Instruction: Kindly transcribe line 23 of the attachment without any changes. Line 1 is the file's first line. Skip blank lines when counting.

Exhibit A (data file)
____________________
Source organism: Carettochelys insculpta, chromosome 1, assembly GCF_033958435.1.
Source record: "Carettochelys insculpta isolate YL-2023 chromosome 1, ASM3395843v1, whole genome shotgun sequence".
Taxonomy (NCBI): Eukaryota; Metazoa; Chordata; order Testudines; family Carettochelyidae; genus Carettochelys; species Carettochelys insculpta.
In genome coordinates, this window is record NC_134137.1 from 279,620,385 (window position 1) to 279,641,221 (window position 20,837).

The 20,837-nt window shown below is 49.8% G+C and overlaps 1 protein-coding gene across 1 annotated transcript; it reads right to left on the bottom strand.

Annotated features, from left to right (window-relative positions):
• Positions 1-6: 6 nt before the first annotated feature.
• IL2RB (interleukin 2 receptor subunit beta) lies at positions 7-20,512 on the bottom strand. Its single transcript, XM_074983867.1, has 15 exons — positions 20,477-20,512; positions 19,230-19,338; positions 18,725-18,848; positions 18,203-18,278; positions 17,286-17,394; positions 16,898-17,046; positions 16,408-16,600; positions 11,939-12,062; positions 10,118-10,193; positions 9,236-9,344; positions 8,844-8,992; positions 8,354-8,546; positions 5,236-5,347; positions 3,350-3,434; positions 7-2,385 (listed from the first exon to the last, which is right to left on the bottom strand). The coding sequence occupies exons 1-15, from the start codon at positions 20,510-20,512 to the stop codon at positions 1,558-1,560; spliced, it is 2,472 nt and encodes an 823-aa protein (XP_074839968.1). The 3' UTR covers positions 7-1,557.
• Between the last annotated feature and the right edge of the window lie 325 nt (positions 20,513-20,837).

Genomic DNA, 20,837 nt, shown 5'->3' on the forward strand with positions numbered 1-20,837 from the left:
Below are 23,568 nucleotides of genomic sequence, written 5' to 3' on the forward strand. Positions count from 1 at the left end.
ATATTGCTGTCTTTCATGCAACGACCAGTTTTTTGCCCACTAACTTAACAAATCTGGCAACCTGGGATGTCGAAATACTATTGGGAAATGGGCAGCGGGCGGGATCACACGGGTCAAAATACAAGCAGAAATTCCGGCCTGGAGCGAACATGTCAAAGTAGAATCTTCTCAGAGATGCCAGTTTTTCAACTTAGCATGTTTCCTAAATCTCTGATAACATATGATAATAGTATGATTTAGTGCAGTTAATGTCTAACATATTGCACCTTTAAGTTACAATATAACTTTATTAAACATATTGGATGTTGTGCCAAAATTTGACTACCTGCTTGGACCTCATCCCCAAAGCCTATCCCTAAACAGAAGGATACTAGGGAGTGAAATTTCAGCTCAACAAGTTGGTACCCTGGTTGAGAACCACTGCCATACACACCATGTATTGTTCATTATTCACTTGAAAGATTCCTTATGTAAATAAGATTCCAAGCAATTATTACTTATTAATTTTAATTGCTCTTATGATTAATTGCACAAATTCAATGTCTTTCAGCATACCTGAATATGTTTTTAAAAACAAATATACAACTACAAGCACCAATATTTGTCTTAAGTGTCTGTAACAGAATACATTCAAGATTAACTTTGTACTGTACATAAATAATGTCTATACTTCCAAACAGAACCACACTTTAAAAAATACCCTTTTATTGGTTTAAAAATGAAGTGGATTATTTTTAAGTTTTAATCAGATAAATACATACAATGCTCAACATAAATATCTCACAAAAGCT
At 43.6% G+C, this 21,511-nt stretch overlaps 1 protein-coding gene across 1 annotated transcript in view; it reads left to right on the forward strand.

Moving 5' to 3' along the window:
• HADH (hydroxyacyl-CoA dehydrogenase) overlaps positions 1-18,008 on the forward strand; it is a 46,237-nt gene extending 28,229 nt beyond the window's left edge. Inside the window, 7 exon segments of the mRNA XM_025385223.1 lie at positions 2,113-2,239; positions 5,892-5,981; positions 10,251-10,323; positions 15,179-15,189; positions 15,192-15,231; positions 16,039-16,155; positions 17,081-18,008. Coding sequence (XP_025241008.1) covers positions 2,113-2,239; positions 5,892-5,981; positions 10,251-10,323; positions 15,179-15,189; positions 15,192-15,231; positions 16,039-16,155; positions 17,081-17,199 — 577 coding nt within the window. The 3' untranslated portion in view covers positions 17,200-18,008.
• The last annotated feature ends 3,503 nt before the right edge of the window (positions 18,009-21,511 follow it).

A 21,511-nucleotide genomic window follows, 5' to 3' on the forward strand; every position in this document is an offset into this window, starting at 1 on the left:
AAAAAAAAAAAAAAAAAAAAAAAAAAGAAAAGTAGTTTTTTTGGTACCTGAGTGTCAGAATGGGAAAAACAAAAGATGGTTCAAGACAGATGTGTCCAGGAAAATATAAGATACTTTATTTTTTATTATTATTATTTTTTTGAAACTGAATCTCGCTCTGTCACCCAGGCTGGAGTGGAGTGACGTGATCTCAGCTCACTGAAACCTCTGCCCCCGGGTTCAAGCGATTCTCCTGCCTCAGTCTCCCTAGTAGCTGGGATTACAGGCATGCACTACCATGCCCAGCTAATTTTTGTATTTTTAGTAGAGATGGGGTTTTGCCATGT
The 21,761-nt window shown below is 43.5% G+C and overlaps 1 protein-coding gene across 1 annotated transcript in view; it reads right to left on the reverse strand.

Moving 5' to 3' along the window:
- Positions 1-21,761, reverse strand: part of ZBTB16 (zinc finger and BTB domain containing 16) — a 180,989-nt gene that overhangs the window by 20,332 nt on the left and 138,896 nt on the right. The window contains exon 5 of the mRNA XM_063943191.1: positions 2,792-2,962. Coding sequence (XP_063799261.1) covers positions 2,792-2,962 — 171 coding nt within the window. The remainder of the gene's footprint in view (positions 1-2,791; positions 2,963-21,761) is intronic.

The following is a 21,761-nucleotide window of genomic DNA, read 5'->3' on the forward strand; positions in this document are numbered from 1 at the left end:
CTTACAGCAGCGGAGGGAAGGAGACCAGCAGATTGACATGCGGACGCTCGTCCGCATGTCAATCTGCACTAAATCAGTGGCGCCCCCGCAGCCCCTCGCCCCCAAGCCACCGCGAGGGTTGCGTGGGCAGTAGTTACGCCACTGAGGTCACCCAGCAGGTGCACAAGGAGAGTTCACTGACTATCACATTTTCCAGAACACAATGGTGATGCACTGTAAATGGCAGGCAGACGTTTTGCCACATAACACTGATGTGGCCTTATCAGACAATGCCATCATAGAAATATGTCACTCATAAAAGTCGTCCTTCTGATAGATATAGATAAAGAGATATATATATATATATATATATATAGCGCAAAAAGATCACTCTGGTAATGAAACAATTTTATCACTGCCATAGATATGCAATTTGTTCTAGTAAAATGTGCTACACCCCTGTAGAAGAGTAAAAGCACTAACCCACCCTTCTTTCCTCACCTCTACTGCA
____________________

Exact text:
CTTACAGCAGCGGAGGGAAGGAGACCAGCAGATTGACATGCGGACGCTCGTCCGCATGTCAATCTGCACTAAATCAGTGGCGCCCCCGCAGCCCCTCGCCCCCAAGCCACCGCGAGGGTTGCGTGGGCAGTAGTTACGCCACTGAGGTCACCCAGCAGGTGCACAAGGAGAGTTCACTGACTATCACATTTTCCAGAACACAATGGTGATGCACTGTAAATGGCAGGCAGACGTTTTGCCACATAACACTGATGTGGCCTTATCAGACAATGCCATCATAGAAATATGTCACTCATAAAAGTCGTCCTTCTGATAGATATAGATAAAGAGATATATATATATATATATATATATAGCGCAAAAAGATCACTCTGGTAATGAAACAATTTTATCACTGCCATAGATATGCAATTTGTTCTAGTAAAATGTGCTACACCCCTGTAGAAGAGTAAAAGCACTAACCCACCCTTCTTTCCTCACCTCTACTGCA